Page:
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The Ratso attitude - French spatial aggression

by Ted Welch Mon Oct 29th, 2012 at 05:09:21 PM EST

"Ratso Rizzo (Dustin Hoffman): 'I'm walking here! I'm walking here!' " Midnight Cowboy

ratso-hoffman2

So often Ratso's shout seems to be the French attitude - talk about individualism ! We Brits, like Americans tend to avoid touching, so on the tram in Nice I'm often moving around while the French happily rub against each other.

Applying Carroll's theories to Britons, you understand why foreigners think we are repressed. Americans won't touch strangers, the French won't talk to them, but Brits will neither touch nor talk to them.

http://www.ft.com/intl/cms/s/2/db51a45e-4472-11e0-931d-00144feab49a.html

When walking and we're on a collision course with others we take evasive action, the French just keep going. Today I witnessed a classic example,a middle-aged French couple stepped into the road against a red light, a car stopped about a metre from them and beeped them. The woman scurried across, but the guy, far from apologising for nearly causing an accident, faced the car, spread his arms and yelled: "Oh ! Oh !" - how dare the driver beep him: "I'm walking here !"  I had my camera ready but was so stunned by his arrogance that I didn't take a photo.

Of course not all the French are like this, and in this case a young French guy, who was waiting for the light to change on the other side, politely pointed out to the guy that the light was red. I couldn't hear what the guy said, but the body language suggested: "So what? The driver could see me."

As I turned back from watching them and continued on my way, I had to accelerate to avoid being run down by a baby-buggy (not for the first time) pushed by a young woman who also seemed to have the Ratso attitude.

Last night on the M6 TV channel there was a report on various problems on French roads; one was what seems to be an increasing practice, an after-wedding convoy which stops, blocking main roads. This is not just selfish but dangerous, some other drivers taking risks to get round the blockage - "I'm driving here!". Some of the police turned this against the stoppers by getting ahead of them and then, while they were stopped, taking photos of them and their licence plates.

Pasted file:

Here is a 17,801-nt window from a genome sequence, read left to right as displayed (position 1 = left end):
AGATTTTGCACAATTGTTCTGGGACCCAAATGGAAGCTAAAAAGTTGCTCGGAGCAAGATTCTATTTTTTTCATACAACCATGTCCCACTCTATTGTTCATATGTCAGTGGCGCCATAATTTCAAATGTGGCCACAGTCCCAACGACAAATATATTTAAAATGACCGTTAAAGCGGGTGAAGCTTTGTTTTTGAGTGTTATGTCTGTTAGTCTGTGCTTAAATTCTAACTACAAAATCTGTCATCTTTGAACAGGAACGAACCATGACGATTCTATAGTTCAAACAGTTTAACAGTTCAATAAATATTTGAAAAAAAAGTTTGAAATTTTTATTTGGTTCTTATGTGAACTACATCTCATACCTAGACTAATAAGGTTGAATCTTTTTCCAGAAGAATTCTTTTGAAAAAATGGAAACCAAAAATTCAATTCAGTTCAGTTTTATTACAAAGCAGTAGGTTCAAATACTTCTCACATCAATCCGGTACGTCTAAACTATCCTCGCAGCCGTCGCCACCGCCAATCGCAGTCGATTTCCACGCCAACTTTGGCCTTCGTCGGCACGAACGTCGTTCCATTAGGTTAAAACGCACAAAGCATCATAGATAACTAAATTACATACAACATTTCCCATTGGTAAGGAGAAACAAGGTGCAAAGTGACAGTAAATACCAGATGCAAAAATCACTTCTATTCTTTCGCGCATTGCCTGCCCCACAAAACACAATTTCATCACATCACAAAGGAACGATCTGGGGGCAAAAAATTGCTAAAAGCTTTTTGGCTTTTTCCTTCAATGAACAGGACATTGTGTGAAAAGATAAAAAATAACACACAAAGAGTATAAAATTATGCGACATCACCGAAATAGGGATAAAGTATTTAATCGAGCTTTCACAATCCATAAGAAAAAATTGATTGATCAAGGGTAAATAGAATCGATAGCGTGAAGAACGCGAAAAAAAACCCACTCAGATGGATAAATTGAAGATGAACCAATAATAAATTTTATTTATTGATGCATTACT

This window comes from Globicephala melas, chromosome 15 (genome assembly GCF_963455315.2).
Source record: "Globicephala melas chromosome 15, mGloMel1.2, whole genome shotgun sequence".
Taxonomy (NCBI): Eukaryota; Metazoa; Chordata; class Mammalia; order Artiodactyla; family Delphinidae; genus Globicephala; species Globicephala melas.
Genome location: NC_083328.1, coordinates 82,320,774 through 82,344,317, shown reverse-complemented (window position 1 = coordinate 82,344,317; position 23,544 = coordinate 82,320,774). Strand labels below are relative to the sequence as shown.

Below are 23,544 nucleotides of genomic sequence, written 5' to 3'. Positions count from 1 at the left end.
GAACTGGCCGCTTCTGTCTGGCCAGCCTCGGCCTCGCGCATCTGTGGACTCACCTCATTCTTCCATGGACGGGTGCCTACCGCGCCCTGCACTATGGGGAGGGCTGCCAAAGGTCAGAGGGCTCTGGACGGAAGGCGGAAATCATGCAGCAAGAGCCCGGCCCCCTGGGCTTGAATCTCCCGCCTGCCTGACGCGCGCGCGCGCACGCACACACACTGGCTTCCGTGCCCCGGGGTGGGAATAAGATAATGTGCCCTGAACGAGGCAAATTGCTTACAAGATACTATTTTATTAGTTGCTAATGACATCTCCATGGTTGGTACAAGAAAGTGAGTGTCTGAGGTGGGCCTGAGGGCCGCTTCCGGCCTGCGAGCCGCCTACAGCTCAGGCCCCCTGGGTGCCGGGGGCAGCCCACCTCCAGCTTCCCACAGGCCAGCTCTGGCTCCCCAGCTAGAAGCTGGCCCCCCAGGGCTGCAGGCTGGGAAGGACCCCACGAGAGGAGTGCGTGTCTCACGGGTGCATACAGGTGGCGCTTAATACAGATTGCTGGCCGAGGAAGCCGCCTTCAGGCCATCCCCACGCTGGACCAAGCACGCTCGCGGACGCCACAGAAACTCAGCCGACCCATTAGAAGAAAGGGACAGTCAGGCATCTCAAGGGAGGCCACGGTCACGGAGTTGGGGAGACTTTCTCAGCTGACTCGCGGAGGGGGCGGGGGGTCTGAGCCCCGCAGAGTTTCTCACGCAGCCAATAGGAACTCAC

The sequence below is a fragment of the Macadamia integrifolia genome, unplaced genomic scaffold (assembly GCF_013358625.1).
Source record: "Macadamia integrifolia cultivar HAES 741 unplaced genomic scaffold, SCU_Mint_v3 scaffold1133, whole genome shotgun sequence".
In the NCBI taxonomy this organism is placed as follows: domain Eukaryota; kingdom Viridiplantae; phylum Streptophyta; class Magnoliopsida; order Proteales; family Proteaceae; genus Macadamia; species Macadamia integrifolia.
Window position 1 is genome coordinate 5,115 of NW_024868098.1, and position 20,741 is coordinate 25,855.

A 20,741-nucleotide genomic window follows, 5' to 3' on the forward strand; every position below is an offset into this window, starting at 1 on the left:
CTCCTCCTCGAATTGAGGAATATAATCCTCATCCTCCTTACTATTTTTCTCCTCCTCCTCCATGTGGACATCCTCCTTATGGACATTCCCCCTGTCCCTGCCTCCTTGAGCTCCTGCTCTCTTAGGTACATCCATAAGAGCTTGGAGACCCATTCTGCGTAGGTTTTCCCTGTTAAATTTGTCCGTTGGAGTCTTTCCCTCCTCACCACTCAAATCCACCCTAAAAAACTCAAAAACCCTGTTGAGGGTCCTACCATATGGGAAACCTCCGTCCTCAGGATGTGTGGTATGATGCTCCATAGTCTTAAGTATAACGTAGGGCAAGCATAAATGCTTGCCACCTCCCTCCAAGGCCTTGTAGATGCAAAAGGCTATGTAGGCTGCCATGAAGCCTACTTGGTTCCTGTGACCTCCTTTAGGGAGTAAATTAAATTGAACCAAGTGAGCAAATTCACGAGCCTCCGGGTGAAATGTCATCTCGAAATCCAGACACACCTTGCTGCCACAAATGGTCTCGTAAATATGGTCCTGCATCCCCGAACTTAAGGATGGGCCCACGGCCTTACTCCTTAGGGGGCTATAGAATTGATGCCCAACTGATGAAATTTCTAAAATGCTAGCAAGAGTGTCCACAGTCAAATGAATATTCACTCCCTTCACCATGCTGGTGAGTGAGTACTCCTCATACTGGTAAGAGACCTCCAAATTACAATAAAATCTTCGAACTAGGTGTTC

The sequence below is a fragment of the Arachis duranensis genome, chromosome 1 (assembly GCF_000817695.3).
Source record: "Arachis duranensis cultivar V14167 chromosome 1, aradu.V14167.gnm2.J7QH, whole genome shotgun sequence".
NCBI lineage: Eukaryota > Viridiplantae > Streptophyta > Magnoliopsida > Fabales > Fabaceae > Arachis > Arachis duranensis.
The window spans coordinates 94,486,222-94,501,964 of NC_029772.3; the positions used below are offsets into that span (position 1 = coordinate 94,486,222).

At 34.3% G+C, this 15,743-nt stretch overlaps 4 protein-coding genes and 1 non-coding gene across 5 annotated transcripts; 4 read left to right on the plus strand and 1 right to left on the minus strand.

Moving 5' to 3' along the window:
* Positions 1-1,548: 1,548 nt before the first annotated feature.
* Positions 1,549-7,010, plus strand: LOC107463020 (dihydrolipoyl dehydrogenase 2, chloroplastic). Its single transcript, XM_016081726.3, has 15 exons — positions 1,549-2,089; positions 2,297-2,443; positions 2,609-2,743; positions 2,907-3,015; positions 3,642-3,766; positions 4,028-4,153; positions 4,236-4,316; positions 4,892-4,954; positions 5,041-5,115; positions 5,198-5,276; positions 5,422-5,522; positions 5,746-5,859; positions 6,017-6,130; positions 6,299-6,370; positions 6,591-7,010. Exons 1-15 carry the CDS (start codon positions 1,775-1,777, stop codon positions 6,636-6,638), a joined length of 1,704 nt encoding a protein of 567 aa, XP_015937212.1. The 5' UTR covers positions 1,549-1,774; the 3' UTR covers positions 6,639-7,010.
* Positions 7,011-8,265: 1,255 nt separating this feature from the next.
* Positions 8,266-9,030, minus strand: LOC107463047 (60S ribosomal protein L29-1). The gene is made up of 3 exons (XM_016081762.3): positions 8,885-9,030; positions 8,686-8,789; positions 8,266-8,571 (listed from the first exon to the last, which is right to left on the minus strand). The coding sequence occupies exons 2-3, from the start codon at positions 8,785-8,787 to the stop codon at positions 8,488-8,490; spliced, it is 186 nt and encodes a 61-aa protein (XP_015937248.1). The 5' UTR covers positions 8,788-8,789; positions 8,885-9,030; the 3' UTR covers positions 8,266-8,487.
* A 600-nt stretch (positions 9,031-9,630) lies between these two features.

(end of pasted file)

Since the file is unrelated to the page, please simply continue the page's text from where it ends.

La vidéo pour revoir Enquête exclusive du dimanche 28 octobre 2012. Le magazine présenté par Bernard de la Villardière et diffusé sur M6 était titré Chauffards, voleurs et trafiquants : autoroutes à haut risque. Nous avons retrouvé un reportage sur les autoroutes où la criminalité n'a de cesse d'augmenter sous diverses formes : rodéos, passage de clandestins, trafics de drogues, attaques des stations-services, ...

http://infos-tele.fr/revoir-enquete-exclusive-sur-les-autoroutes-28-octobre-2012/

There was also a more extreme individual, who knocked over a motorcyclist who was stopped at motorway payment area, then attacked a member of staff and, when the police arrived, reversed out, smashing a barrier. But it was all recorded on video and the member of staff had recorded the sound of the incident. The police later arrested the culprit, who tried to deny it, but the evidence was too strong and he got a deserved four months in prison (not his first time inside).

Meanwhile, when in France, don't do as the French do - nor as I do, as I find myself increasingly putting my head down, ignoring those on a collision course with me. Watch out for those baby-buggies, with little kids getting an education in the Ratso attitude - "I'm being walked here !".


Display: